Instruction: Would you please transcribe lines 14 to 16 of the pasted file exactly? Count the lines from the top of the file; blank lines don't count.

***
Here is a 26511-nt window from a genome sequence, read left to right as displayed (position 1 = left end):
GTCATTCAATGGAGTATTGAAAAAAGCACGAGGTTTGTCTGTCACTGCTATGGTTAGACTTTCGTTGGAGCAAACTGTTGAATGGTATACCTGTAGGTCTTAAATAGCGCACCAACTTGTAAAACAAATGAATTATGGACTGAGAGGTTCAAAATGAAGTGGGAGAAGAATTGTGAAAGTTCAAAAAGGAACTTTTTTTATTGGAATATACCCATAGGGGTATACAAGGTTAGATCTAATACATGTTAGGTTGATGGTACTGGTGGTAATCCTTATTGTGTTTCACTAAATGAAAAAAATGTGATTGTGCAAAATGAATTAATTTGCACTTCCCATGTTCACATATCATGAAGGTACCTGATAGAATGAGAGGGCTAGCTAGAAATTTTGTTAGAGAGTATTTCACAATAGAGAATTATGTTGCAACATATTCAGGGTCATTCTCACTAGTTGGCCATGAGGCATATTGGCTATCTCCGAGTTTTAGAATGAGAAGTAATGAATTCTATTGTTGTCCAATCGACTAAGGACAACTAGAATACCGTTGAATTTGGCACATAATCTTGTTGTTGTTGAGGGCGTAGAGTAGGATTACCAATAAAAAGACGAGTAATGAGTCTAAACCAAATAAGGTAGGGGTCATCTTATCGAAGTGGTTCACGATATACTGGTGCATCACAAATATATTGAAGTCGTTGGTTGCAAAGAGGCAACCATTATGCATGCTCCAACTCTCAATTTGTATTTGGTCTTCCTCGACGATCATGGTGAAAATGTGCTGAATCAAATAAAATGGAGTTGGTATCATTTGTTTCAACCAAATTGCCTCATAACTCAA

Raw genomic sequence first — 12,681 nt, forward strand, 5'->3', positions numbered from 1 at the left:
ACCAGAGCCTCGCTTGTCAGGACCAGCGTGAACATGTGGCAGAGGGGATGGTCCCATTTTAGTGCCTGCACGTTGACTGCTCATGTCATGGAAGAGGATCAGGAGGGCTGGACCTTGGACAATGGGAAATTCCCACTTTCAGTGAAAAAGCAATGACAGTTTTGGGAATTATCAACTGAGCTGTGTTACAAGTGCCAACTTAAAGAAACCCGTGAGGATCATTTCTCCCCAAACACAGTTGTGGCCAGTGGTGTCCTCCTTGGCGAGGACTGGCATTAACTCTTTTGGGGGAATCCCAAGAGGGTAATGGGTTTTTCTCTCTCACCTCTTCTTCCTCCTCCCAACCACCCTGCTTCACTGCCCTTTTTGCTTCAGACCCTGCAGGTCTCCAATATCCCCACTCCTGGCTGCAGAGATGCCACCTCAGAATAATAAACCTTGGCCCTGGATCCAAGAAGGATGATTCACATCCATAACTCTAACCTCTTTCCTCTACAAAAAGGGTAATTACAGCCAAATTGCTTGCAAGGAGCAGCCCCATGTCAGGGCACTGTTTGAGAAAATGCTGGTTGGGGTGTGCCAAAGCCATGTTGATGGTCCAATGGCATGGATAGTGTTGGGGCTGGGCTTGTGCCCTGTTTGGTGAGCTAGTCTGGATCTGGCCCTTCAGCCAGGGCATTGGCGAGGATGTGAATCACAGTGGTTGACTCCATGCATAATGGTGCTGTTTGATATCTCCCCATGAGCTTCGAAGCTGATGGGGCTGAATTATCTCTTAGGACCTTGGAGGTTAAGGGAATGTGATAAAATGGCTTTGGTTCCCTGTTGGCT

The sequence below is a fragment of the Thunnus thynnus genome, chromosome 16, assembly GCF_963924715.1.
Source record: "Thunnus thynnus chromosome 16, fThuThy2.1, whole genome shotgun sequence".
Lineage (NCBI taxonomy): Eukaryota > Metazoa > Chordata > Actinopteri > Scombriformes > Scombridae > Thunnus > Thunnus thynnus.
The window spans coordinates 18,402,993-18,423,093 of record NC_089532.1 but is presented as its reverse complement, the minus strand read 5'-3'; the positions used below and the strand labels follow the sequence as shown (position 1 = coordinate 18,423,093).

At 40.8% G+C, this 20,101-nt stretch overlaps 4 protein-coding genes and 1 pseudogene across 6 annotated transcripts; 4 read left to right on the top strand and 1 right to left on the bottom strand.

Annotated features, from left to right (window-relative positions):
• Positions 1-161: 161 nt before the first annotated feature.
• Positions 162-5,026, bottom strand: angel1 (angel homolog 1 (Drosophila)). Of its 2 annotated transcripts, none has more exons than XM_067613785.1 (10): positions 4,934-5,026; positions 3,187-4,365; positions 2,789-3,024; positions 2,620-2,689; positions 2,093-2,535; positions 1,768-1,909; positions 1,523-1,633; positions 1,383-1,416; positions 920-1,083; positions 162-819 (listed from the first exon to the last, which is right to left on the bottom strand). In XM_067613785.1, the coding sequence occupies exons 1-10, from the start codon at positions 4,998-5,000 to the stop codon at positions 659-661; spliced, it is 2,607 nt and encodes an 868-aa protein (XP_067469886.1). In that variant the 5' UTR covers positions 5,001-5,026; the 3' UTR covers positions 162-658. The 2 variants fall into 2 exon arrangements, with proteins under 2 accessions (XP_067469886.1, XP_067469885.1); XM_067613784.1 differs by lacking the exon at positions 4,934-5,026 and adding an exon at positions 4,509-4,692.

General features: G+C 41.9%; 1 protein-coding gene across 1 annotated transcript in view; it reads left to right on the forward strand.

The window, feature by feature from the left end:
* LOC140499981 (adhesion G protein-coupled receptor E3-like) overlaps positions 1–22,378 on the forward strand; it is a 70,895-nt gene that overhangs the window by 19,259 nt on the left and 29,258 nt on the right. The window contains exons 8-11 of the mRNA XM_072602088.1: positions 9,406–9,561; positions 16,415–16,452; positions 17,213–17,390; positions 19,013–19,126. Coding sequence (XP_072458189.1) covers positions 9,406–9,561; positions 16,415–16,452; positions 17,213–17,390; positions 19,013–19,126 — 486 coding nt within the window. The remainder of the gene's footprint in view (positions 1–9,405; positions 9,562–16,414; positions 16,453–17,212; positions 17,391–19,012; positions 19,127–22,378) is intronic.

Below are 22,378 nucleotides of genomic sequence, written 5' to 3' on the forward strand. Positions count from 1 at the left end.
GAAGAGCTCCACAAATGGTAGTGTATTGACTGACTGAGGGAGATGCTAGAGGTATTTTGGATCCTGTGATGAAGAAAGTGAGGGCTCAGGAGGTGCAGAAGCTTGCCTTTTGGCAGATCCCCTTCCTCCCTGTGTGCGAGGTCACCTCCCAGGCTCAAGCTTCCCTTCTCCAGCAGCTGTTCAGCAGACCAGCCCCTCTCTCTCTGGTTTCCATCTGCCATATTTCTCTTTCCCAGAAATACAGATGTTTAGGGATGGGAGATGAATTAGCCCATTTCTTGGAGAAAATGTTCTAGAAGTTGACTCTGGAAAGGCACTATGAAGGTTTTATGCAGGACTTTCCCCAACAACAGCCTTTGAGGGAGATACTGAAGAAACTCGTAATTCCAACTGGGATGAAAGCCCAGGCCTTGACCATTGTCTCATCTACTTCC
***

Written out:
The window, feature by feature from the left end:
* LOC140499981 (adhesion G protein-coupled receptor E3-like) overlaps positions 1–22,378 on the forward strand; it is a 70,895-nt gene that overhangs the window by 19,259 nt on the left and 29,258 nt on the right. The window contains exons 8-11 of the mRNA XM_072602088.1: positions 9,406–9,561; positions 16,415–16,452; positions 17,213–17,390; positions 19,013–19,126. Coding sequence (XP_072458189.1) covers positions 9,406–9,561; positions 16,415–16,452; positions 17,213–17,390; positions 19,013–19,126 — 486 coding nt within the window. The remainder of the gene's footprint in view (positions 1–9,405; positions 9,562–16,414; positions 16,453–17,212; positions 17,391–19,012; positions 19,127–22,378) is intronic.

Below are 22,378 nucleotides of genomic sequence, written 5' to 3' on the forward strand. Positions count from 1 at the left end.